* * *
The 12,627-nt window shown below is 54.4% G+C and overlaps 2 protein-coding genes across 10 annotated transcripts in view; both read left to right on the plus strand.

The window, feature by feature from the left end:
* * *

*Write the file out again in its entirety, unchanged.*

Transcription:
The 12,627-nt window shown below is 54.4% G+C and overlaps 2 protein-coding genes across 10 annotated transcripts in view; both read left to right on the plus strand.

The window, feature by feature from the left end: